The Auckland Council's goal to significantly reduce landfill waste and increase recycling has strong support in principle from our waste management businesses, I am told. But there's a big problem.

To achieve its goal of zero waste to landfill by 2040, the council is proposing to enter the commercial waste market business in competition with private sector operators.

In doing so, it has ignored a waste management review it commissioned last year recommending it should avoid setting up a business service that could duplicate existing successful private sector services.

The review said while commercial waste needed to be part of the council's focus, additional costs needed to be justified, especially their value in reducing wider environmental impacts. It said there must be cost-effective waste minimisation and diversion options.

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Yet inexplicably, the council has failed to undertake a cost-benefit assessment testing whether its waste reduction and recycling goals can be achieved more efficiently and effectively by the private sector than through a competing council-owned operation.

The council's only reason to enter the market is if there is market failure. Ignoring advice that establishing a commercial operation would be in conflict with its key role as market regulator is misguided and doomed to fail.

But it gets worse. The plan involves seeking an increased waste levy from central government (ie taxpayers) without clear evidence that this is required and without testing whether the private sector could deliver the up-scaled service without the need to seek an increased waste levy.

The council is also proposing to cut general rubbish collection to a fortnightly service and introduce a new weekly food waste collection that will cost all residents $67 a year as a targeted rate. Even if households compost food waste themselves, they won't be able to opt out of this service and will have to pay. There is no indication of what the council is going to do with the about 90,000 tonnes of food waste it intends to collect and divert from landfill.

Reducing services but increasing costs with no environmental gains is stupid — and won't help Aucklanders have confidence in their council. It will only encourage more illegal dumping, which has surged in recent months under the council's approach.

Some local and central government representatives think only they have tinges of green in their blood but let me assure them business is increasingly environmentally conscious and responsible, and many have sustainability targets and best practice written into their business plans.

It is obvious to me that both the private sector and the council want to deliver the best possible environmental gains and a higher recycling rate.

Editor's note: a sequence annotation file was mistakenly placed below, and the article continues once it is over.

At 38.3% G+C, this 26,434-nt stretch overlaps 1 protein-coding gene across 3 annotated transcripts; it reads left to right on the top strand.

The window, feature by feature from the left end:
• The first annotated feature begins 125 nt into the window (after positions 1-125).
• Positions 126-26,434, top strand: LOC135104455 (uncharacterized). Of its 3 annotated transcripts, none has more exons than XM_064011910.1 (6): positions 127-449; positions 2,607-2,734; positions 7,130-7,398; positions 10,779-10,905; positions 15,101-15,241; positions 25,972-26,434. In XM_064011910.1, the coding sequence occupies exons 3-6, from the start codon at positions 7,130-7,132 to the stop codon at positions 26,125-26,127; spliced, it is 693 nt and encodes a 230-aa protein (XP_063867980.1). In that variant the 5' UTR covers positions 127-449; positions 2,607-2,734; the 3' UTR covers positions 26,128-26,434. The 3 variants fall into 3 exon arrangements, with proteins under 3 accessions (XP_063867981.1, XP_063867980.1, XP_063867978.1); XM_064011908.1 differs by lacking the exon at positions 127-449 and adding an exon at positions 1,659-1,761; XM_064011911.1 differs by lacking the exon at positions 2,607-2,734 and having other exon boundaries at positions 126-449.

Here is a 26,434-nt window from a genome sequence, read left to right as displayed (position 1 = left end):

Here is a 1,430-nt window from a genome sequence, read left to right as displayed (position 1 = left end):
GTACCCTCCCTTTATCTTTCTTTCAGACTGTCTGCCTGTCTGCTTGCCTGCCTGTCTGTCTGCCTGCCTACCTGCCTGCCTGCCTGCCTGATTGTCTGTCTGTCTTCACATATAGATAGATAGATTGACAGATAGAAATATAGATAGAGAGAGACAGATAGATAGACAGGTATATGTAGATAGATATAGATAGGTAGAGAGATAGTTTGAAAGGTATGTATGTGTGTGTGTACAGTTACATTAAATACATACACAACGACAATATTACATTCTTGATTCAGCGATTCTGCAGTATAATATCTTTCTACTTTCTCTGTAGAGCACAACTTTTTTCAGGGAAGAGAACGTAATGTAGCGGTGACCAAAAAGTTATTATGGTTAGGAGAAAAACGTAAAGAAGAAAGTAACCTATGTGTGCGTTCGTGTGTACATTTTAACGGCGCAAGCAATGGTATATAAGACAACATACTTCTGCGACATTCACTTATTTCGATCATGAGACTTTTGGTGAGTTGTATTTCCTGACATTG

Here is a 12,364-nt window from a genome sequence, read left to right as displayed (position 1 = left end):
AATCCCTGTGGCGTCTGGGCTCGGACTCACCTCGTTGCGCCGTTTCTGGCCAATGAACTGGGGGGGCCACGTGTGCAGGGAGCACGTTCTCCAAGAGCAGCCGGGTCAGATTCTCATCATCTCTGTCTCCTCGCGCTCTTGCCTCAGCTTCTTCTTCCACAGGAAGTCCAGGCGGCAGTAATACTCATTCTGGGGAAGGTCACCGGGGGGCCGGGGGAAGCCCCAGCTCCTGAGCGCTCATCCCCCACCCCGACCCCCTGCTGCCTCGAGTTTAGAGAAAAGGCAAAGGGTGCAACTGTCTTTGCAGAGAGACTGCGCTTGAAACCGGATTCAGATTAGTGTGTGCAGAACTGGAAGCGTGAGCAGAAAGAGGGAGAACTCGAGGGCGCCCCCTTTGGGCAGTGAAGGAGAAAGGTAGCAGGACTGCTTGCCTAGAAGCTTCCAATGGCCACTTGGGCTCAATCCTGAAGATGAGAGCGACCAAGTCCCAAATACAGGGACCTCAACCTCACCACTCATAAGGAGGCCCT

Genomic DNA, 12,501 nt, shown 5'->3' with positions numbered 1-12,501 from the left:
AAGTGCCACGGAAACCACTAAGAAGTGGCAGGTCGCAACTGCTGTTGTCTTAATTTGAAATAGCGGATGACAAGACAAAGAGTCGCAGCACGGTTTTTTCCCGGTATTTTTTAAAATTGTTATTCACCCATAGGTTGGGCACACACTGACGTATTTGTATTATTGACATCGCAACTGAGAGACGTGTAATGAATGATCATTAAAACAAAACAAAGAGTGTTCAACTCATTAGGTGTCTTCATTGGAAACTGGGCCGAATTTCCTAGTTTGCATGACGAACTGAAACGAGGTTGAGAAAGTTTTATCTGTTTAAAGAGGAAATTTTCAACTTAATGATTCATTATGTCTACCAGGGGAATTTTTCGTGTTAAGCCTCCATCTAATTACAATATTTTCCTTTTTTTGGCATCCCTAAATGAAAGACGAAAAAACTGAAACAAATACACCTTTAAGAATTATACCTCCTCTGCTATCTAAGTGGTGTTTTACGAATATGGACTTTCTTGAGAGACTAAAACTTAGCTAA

The first step should involve forming a shared council-waste industry partnership setting out what each other's role and responsibilities are.

A proven model would mean the council's role is to set and administer Auckland's waste management regulations, the industry's role is to deliver services efficiently in a way that achieves positive environmental outcomes.

The private sector is proven to be more efficient and innovative. The Rodney area has had a full user-pays, private provider waste system for some years. It has the highest rates of recycling in Auckland.

There is no rationale for the council trying to compete, let alone undercut efficient and effective residential and commercial services by using rates to subsidise its own services and take them out.

If the council adopts the long-term waste management plan in its present form it risks repeating mistakes made by the former Waitakere City Council in the 1990s which ignored advice and ended up losing control of their waste and recycling functions, costing ratepayers millions of dollars.

An inquiry conducted by Denis Lane found Waitakere's EcoPlan contract was a classic example of ideology overriding operational realities with a recommendation that history should never be repeated.

Auckland's waste management goals will only succeed long-term if the council and the private sector find a way to work together. They must find a way to do that. Projections leading to the council adopting a zero-waste policy indicate that with Auckland's current rapid population and housing growth, the amount of waste disposal to landfill will almost double within 10 years to 3 million tonnes.

A just-released report by the Ministry for the Environment, however, shows that the waste sector is now down on 1990 greenhouse gas emission levels, despite our growth, due especially to better recycling methods.

That strikes me as a major success and absolutely contradicts why Auckland Council needs to interfere and compete.

• Michael Barnett is chief executive of the Auckland Business Chamber of Commerce.